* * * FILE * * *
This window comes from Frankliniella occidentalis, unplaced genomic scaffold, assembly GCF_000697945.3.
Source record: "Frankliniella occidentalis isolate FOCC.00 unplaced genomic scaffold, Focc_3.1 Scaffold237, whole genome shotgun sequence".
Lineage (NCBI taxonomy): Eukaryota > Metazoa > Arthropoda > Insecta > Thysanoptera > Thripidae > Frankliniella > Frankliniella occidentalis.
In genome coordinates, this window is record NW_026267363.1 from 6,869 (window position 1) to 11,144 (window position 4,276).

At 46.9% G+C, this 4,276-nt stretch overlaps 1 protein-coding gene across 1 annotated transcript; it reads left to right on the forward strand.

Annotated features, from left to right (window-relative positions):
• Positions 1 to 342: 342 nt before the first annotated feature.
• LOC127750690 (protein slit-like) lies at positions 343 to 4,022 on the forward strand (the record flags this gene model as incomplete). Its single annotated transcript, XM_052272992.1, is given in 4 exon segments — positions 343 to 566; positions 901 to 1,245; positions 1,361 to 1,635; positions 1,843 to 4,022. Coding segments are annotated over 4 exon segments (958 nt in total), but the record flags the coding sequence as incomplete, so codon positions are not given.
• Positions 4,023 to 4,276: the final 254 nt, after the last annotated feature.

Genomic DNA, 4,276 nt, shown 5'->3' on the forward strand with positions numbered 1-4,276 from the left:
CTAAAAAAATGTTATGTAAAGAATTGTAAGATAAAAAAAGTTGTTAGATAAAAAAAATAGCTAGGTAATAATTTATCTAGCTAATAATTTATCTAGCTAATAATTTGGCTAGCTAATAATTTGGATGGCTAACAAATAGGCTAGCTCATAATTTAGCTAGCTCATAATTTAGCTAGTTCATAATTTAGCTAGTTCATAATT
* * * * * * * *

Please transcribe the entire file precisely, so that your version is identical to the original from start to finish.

This window comes from Frankliniella occidentalis, unplaced genomic scaffold, assembly GCF_000697945.3.
Source record: "Frankliniella occidentalis isolate FOCC.00 unplaced genomic scaffold, Focc_3.1 Scaffold237, whole genome shotgun sequence".
Lineage (NCBI taxonomy): Eukaryota > Metazoa > Arthropoda > Insecta > Thysanoptera > Thripidae > Frankliniella > Frankliniella occidentalis.
In genome coordinates, this window is record NW_026267363.1 from 6,869 (window position 1) to 11,144 (window position 4,276).

At 46.9% G+C, this 4,276-nt stretch overlaps 1 protein-coding gene across 1 annotated transcript; it reads left to right on the forward strand.

Annotated features, from left to right (window-relative positions):
• Positions 1 to 342: 342 nt before the first annotated feature.
• LOC127750690 (protein slit-like) lies at positions 343 to 4,022 on the forward strand (the record flags this gene model as incomplete). Its single annotated transcript, XM_052272992.1, is given in 4 exon segments — positions 343 to 566; positions 901 to 1,245; positions 1,361 to 1,635; positions 1,843 to 4,022. Coding segments are annotated over 4 exon segments (958 nt in total), but the record flags the coding sequence as incomplete, so codon positions are not given.
• Positions 4,023 to 4,276: the final 254 nt, after the last annotated feature.

Genomic DNA, 4,276 nt, shown 5'->3' on the forward strand with positions numbered 1-4,276 from the left:
CTAAAAAAATGTTATGTAAAGAATTGTAAGATAAAAAAAGTTGTTAGATAAAAAAAATAGCTAGGTAATAATTTATCTAGCTAATAATTTATCTAGCTAATAATTTGGCTAGCTAATAATTTGGATGGCTAACAAATAGGCTAGCTCATAATTTAGCTAGCTCATAATTTAGCTAGTTCATAATTTAGCTAGTTCATAATT